The most common approach to corporate soft skills training involves having learners read text, view slideshows, and watch videos of appropriate and inappropriate soft skills behaviors. Learners are trained on definitions, how to identify appropriate and inappropriate behaviors, and are given strategies for incorporating appropriate soft skills behavior into their repertoire. This is focused on the “what” and is an important first step in soft skills training.

Unfortunately, most soft skills training programs stop here. It is assumed that the learner will somehow take this “what” information and will convert this into behavior (the “how”). The brain science makes clear that this is highly unlikely, and our own experience reinforces this claim. As anyone who has ever tried to change their own behavior knows, it is much easier to know “what” to do, than it is to learn behaviorally “how” to do it.

Once the learner is well versed on definitions and has strategies in place for effective soft skills, the next step is to train behavior (the “how”). Behavior change occurs when the learner’s behavior is following in real-time, literally within 100s of milliseconds, by feedback that rewards correct behaviors and punishes incorrect behaviors. Thus, the training scenarios must be interactive. Although the detailed neurochemistry is beyond the scope of this article, suffice it to say that behavioral skills are learned gradually and incrementally via dopamine-mediated, error-correction learning in the basal ganglia of the brain. When rewarded, behaviors are more likely to occur in the future, and when punished behaviors are less likely to occur in the future.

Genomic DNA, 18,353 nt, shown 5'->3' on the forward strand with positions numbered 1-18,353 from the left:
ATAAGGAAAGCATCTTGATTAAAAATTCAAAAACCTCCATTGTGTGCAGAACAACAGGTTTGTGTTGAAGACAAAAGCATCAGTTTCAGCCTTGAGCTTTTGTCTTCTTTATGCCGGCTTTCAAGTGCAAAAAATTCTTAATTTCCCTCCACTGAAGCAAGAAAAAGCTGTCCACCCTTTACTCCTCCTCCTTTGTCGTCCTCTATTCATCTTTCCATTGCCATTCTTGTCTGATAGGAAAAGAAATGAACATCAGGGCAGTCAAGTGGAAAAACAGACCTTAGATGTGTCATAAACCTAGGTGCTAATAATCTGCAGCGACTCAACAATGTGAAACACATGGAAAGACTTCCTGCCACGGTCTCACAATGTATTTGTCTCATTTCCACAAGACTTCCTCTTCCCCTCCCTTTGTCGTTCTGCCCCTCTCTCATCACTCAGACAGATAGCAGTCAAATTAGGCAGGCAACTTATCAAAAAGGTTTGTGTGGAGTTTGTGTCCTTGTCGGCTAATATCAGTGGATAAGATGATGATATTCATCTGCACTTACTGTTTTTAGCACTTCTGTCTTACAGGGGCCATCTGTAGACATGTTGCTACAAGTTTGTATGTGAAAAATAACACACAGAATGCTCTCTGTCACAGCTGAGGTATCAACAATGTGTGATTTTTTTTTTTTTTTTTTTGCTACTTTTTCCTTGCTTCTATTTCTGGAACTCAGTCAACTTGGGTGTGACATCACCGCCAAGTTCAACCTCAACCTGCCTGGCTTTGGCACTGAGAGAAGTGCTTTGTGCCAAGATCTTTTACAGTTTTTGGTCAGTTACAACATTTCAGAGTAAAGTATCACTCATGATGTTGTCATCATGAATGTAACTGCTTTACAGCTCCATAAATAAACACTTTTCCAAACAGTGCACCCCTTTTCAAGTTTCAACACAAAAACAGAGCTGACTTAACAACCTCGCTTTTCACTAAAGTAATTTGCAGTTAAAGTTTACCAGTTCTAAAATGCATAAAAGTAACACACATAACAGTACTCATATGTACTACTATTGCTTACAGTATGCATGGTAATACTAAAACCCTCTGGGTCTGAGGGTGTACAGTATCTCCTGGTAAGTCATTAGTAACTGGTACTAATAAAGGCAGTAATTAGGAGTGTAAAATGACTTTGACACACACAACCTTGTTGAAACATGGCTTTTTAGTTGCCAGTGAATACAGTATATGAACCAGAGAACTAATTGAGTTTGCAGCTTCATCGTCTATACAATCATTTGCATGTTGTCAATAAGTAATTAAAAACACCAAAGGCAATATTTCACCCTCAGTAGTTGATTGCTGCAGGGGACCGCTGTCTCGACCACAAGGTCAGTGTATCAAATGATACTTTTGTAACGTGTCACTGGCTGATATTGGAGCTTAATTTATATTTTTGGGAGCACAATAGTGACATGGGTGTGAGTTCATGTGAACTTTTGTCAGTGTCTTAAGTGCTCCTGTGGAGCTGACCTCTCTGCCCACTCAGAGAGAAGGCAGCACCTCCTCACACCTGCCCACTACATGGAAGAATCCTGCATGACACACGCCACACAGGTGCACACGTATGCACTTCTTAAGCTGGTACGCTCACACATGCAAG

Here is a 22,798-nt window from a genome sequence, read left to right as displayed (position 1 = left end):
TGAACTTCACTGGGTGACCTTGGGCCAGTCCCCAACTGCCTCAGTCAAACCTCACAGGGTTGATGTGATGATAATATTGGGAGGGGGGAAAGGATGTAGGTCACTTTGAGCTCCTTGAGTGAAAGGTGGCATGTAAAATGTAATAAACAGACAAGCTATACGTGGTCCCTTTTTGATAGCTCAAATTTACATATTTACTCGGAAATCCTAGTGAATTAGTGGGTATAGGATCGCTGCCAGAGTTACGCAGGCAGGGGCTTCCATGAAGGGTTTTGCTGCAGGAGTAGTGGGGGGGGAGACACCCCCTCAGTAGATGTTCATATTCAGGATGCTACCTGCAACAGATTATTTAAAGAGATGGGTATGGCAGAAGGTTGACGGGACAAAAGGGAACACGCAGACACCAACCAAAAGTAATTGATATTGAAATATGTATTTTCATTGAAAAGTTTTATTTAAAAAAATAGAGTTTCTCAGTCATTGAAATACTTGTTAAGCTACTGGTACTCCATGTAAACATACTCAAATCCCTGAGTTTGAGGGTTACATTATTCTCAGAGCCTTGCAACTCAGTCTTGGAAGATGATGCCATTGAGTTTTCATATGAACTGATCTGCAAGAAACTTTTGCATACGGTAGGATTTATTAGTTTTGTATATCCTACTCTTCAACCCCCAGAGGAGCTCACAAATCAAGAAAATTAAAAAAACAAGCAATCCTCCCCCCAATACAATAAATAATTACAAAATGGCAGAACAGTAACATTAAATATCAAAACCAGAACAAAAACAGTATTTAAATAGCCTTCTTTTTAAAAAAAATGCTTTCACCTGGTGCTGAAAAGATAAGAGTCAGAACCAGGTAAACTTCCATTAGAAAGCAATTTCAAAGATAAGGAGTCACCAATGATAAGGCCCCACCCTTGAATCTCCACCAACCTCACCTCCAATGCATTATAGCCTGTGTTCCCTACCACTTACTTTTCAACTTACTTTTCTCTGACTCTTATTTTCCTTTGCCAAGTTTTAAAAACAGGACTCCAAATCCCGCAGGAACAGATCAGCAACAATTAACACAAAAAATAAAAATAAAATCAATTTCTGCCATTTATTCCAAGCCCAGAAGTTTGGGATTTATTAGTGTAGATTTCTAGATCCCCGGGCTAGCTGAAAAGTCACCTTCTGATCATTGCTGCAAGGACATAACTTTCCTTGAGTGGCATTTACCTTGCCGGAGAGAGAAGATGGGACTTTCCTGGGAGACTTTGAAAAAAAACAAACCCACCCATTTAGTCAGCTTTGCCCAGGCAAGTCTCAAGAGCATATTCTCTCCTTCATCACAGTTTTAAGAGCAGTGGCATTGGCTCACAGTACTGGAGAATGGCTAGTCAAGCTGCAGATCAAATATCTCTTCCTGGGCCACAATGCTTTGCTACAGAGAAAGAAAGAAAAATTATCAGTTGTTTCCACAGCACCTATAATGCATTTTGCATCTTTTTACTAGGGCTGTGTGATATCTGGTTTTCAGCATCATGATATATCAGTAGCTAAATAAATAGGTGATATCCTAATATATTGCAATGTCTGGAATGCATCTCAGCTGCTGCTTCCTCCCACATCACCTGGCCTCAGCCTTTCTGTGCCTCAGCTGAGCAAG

Interactive Training Platforms

Traditional approaches train a cognitive understanding of soft skills. These need to be supplemented with interactive approaches that train behavior. Interactive computer-based training platforms, as well as immersive virtual reality (VR) platforms, are available and should be used to complement traditional soft skills training procedures.

The learner can be placed in situations in which they must interact with an individual or avatar who is poor in soft skills so that they learn how to deal with situations like those, or they can be placed in situations in which their behavior is responded to in a negative manner. In other words, they can learn how to affect change in another, or affect change in themselves. Regardless of the platform, whether VR or computer-based, the key is to target the behavioral skills learning system with realistic interpersonal interactions and real-time communication. Behavior change will follow.

Buyers Beware